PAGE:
On the other hand, I was thinking about really starting to write again, and this affords me the ability to not have to look for a literary agent. ;)

Funny, I went to go see Mark Z Danielewski (http://en.wikipedia.org/wiki/Mark_Z._Danielewski) last night. When he was asked for his advice to writer-hopefuls he said to basically learn the whole page layout/print format stuff-- that publishers don't want to really do anything with your book but load it into a print machine and run it off...
Basically, don't give them a Word document...

And that's what createspace is doing...

But, yeah-- for me, the big thing is going to be to not have intrusive labeling of their brand all over it...we'll see. I am curious to try "something" with this...adding some water to Goddard's tidal wave of crap.

Jef UK
09-07-2007, 10:16 AM
On the other hand, I was thinking about really starting to write again, and this affords me the ability to not have to look for a literary agent. ;)

If you have a finished draft of a novel about which you are confident, why wouldn't you look for a literary agent?

mike black
09-07-2007, 10:27 AM
If you have a finished draft of a novel about which you are confident, why wouldn't you look for a literary agent?

Because "finished draft of a novel" and "fucking around with prose again for the first time in two years" are two entirely different things.

This also affords an easy, cost affective, throwaway novella printing avenue.

As in "I've got some throw away concepts I want to sandbox with..."

RickLM
09-07-2007, 10:30 AM
*braces for the tidal wave of crap*



This is my thought exactly . . . and yet other people who I respect (like Warren Ellis in the initial post and some experienced writers I've talked to)swear this is liberating for the talented writer who can't catch a break the traditional way.

I know self-publishing is sensible for comic creators, but how many prose writers started out this way and then got the attention of big publishing houses? Very few, I think.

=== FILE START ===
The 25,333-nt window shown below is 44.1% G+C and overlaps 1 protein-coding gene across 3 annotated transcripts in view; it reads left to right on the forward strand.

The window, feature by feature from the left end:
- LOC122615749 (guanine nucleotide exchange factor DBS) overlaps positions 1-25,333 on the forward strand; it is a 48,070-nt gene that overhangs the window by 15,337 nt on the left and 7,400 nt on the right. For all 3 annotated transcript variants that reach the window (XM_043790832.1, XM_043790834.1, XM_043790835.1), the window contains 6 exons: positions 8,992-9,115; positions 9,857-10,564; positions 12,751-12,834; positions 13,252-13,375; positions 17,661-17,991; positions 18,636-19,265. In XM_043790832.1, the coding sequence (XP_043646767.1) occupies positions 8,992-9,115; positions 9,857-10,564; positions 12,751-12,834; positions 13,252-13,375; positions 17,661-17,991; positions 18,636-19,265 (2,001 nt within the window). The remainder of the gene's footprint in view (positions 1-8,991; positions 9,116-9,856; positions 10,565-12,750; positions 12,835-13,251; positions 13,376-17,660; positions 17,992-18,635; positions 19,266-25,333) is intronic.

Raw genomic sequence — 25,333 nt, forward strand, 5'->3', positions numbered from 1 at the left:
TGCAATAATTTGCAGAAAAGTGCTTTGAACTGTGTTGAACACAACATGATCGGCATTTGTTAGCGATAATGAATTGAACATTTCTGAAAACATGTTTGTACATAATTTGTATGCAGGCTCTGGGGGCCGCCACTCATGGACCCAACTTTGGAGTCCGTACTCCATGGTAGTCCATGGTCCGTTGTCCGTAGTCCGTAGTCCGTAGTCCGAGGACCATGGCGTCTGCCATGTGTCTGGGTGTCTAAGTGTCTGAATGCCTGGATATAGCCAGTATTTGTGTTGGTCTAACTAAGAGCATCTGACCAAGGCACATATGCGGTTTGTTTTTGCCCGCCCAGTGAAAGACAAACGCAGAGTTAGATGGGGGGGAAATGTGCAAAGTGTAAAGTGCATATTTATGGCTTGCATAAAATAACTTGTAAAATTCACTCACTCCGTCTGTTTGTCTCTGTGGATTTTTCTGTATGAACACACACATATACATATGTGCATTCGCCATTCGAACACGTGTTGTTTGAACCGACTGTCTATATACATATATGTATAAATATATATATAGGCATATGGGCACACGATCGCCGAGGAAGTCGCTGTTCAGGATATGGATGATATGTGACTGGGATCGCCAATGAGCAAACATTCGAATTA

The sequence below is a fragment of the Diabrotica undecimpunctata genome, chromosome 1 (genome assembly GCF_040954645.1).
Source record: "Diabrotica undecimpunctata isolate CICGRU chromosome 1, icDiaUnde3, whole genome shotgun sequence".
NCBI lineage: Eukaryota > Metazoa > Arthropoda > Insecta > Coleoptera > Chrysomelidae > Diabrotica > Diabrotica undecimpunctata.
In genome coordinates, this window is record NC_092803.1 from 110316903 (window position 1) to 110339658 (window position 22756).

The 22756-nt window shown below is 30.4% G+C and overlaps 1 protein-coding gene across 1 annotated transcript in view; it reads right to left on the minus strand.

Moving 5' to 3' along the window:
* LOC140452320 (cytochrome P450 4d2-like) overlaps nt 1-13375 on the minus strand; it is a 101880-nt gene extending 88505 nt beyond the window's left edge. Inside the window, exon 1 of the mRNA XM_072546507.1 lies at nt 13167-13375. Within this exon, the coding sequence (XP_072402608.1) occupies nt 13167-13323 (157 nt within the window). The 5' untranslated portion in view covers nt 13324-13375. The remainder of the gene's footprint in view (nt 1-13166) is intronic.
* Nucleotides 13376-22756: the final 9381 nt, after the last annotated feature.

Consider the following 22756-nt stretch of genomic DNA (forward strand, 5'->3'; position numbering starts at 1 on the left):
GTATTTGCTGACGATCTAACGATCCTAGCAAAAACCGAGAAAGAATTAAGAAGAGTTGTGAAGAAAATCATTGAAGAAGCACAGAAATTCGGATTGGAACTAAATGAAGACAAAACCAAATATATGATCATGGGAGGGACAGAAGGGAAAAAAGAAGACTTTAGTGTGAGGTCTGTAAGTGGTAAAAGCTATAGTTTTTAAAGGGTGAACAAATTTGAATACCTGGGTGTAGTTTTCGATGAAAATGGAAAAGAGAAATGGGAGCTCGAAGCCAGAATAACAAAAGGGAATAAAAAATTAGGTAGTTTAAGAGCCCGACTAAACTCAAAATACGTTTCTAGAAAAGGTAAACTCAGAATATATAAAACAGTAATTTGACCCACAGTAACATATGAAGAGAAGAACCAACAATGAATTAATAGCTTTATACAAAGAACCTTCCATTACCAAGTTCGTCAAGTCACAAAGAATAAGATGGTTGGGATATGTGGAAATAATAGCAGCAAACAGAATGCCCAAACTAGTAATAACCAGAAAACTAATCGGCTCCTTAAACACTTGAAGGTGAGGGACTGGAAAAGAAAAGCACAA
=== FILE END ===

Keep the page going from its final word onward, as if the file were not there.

SteveZegers
09-07-2007, 10:31 AM
Finally an outlet for my erotic poetry!

mike black
09-07-2007, 11:01 AM
Finally an outlet for my erotic poetry!

I can't fucking wait.

Jef UK
09-07-2007, 11:04 AM
Because "finished draft of a novel" and "fucking around with prose again for the first time in two years" are two entirely different things.

This also affords an easy, cost affective, throwaway novella printing avenue.

As in "I've got some throw away concepts I want to sandbox with..."

Well, right. But then "fucking around with prose" is no reason to look for an agent in the first place.

I see what you mean.

T-Dro
09-07-2007, 11:06 AM
I know self-publishing is sensible for comic creators, but how many prose writers started out this way and then got the attention of big publishing houses? Very few, I think.

Might not get you into the biz, but if you really just want to make a few copies for yourself and your friends, it would be nice. And if other random people happen to buy a copy of your book, that's great too.

mike black
09-07-2007, 11:06 AM
Well, right. But then "fucking around with prose" is no reason to look for an agent in the first place.

I see what you mean.

It's a tight line.

I suppose "Fucking around with prose until I find out if it's good, then going after a literary agent." is the best way to clarify.

Wubbs
09-07-2007, 12:13 PM
I know self-publishing is sensible for comic creators, but how many prose writers started out this way and then got the attention of big publishing houses? Very few, I think.
This could make that more likely, though. Or, at least, less likely to never happen. :) Who knows.
I'd like to find out more about it.

PhilipClark
09-07-2007, 12:24 PM
This is great. I've been looking for a new POD for my CD.

citizenDave
09-07-2007, 01:08 PM
I wholely agree. I'm not going to name names, but there's a particular reason why people would move in a certain d (http://enemyone.com/)irection to protect the perceived quality of their work based on a brand name.


subtle.

Thommy Melanson
09-07-2007, 01:19 PM
subtle.

http://www.gp.lib.mi.us/information/about/Tools/sledgehammer.jpg